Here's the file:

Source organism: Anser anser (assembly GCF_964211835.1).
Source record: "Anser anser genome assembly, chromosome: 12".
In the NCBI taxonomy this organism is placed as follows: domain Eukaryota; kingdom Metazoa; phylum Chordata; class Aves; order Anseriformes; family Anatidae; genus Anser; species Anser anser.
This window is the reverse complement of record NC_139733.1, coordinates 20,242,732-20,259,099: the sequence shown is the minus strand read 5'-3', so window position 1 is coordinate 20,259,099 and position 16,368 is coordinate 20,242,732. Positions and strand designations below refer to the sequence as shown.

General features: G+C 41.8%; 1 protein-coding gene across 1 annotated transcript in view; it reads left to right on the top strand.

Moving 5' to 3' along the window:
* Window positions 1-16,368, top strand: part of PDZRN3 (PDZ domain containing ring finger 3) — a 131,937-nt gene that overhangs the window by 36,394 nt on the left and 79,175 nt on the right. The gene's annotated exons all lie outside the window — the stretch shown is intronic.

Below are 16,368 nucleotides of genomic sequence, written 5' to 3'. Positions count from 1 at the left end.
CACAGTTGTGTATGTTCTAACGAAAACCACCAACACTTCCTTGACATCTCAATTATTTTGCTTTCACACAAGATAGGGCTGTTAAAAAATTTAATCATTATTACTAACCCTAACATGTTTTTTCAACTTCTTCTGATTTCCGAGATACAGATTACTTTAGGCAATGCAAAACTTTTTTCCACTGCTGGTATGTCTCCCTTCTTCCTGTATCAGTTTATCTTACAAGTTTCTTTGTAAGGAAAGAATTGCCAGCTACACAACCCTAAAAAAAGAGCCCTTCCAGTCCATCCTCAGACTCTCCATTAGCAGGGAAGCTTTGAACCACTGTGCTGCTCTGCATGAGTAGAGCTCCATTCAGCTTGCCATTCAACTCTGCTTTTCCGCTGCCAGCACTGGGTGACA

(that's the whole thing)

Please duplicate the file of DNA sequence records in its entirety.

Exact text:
Source organism: Anser anser (assembly GCF_964211835.1).
Source record: "Anser anser genome assembly, chromosome: 12".
In the NCBI taxonomy this organism is placed as follows: domain Eukaryota; kingdom Metazoa; phylum Chordata; class Aves; order Anseriformes; family Anatidae; genus Anser; species Anser anser.
This window is the reverse complement of record NC_139733.1, coordinates 20,242,732-20,259,099: the sequence shown is the minus strand read 5'-3', so window position 1 is coordinate 20,259,099 and position 16,368 is coordinate 20,242,732. Positions and strand designations below refer to the sequence as shown.

General features: G+C 41.8%; 1 protein-coding gene across 1 annotated transcript in view; it reads left to right on the top strand.

Moving 5' to 3' along the window:
* Window positions 1-16,368, top strand: part of PDZRN3 (PDZ domain containing ring finger 3) — a 131,937-nt gene that overhangs the window by 36,394 nt on the left and 79,175 nt on the right. The gene's annotated exons all lie outside the window — the stretch shown is intronic.

Below are 16,368 nucleotides of genomic sequence, written 5' to 3'. Positions count from 1 at the left end.
CACAGTTGTGTATGTTCTAACGAAAACCACCAACACTTCCTTGACATCTCAATTATTTTGCTTTCACACAAGATAGGGCTGTTAAAAAATTTAATCATTATTACTAACCCTAACATGTTTTTTCAACTTCTTCTGATTTCCGAGATACAGATTACTTTAGGCAATGCAAAACTTTTTTCCACTGCTGGTATGTCTCCCTTCTTCCTGTATCAGTTTATCTTACAAGTTTCTTTGTAAGGAAAGAATTGCCAGCTACACAACCCTAAAAAAAGAGCCCTTCCAGTCCATCCTCAGACTCTCCATTAGCAGGGAAGCTTTGAACCACTGTGCTGCTCTGCATGAGTAGAGCTCCATTCAGCTTGCCATTCAACTCTGCTTTTCCGCTGCCAGCACTGGGTGACA